Will ESSA Reduce States’ Accountability in Special Education?

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As unpopular as No Child Left Behind was by the time it was ushered off the stage in 2015, advocates for students with disabilities could always point to one aspect of the law that they liked: by requiring that test scores of different student groups be reported separately, the law exposed the low academic performance of students in special education and required schools to do something about it.

The replacement for NCLB, the Every Student Succeeds Act, still requires that the academic performance of students with disabilities be reported, along with other student subgroups.

But the law trades federal mandates for state flexibility on what should happen to a school whose students with disabilities are consistently lagging their peers.

States and some lawmakers have cheered the end of what they call federal overreach. But some advocates worry that the accountability goals states have set for themselves won’t move the needle for a group of students who have long struggled with low achievement. At worst, they worry, states can create rules that allow the performance of students with disabilities to again be obscured by the relatively higher test scores of the general student population.

Lower Goals

“A lot of the really crucial decisionmaking got left to the states,” said Ricki Sabia, the senior policy advisor at the National Down Syndrome Congress. “Our concern was with how they would use this discretion.”

Sabia and Candace Cortiella, the founder of the Advocacy Institute, examined drafts of the accountability roadmaps developed by 37 states. All of the states have submitted ESSA plans to the U.S. Department of Education for evaluation; the department has given its stamp of approval to 14 states and the District of Columbia.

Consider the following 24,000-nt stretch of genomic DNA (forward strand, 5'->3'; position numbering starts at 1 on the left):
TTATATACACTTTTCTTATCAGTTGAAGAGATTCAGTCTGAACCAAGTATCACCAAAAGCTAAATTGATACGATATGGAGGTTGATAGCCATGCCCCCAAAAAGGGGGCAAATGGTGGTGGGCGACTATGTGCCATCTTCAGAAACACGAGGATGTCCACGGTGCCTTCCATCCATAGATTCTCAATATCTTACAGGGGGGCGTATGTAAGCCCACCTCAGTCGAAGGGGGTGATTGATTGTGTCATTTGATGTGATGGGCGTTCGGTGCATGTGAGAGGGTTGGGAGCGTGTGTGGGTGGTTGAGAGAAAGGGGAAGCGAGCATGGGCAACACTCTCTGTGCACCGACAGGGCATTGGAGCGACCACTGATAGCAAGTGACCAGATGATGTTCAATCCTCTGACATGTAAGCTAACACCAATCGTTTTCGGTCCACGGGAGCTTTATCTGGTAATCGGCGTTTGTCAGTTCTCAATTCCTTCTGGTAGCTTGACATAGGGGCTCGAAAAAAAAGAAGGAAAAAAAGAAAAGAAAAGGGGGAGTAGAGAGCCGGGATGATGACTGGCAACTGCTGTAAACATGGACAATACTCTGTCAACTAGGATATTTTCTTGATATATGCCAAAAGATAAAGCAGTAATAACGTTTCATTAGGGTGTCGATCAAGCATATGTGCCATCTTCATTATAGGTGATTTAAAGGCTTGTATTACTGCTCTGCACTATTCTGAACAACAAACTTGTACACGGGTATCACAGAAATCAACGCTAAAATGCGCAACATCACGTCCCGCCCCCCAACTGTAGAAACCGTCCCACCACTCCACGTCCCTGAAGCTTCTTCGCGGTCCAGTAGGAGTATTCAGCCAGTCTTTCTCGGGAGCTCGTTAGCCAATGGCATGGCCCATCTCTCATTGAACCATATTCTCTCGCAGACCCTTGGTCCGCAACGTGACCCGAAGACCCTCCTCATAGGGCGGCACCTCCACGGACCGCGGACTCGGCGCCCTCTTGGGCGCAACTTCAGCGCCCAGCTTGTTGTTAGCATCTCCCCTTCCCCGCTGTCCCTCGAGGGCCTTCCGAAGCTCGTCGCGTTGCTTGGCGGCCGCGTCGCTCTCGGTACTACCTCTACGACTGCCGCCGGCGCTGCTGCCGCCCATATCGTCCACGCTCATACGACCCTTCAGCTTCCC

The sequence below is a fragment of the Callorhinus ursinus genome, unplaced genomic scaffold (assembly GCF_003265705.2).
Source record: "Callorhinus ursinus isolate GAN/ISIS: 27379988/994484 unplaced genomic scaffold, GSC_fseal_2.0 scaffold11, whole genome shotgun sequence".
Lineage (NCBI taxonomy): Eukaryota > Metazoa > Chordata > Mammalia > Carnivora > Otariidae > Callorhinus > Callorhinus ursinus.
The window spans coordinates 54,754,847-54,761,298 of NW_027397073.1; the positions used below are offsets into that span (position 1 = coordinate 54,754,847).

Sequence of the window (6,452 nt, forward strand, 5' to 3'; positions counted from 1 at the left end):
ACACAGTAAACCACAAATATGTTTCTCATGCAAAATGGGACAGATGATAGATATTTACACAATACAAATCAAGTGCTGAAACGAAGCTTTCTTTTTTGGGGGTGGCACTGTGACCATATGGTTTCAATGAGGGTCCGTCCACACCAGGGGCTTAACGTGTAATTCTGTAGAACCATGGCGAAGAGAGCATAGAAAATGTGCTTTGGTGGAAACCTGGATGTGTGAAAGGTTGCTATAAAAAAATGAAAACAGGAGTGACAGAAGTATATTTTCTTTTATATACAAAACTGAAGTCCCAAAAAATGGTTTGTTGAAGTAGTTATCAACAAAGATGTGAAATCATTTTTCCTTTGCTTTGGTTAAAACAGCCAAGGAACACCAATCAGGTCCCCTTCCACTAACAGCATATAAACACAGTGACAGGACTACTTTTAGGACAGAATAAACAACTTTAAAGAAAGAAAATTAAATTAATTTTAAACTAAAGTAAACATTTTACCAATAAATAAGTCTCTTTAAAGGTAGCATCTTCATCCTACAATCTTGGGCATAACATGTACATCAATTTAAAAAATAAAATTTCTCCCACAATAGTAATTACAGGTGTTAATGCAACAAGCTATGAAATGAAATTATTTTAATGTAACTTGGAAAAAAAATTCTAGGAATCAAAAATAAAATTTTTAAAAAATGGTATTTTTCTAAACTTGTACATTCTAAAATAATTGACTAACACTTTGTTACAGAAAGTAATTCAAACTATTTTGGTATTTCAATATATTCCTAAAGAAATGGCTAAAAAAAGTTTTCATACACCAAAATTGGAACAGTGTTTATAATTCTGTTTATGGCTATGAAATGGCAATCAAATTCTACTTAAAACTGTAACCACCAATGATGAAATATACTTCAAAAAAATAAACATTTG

A reading of the draft plans illustrates some of Sabia’s and Cortiella’s concerns. In New Mexico’s accountability blueprint, for example, it set a goal for itself to increase the high school graduation rate of students with disabilities to 79 percent in 2022, up from 62 percent in 2016.

At the same time, however, the plan sets a goal to have 50 percent of students with disabilities scoring proficient on the state’sEnglish/language arts and math assessments by 2022. That’s an ambitious goal—less than 7 percent of New Mexican special education students meet that bar now.

But “it is difficult to understand how [students with disabilities] can be expected to graduate at a rate of 79 percent in 4 years while just 50 percent are expected to be proficient in reading and math,” Sabia and Cortiella wrote in a letter intended to support local advocates.

Plan Omissions

Another concern is that the goals for students with disabilities are too low. New York, for example, is aiming for 63 percent of its students with disabilities to graduate with a standard diploma by 2022, up from 55 percent in 2016. New York notes that its end goal for all students, including students with disabilities, is a 95 percent graduation rate. But it also proposes resetting its goals each year.

Educators didn’t like the 100-percent proficiency goal that was embedded in the old law, Sabia said. “But how do you say that some students aren’t going to be proficient? How do you say it’s OK if 5 percent or 10 percent aren’t? That’s what some of these new plans do.”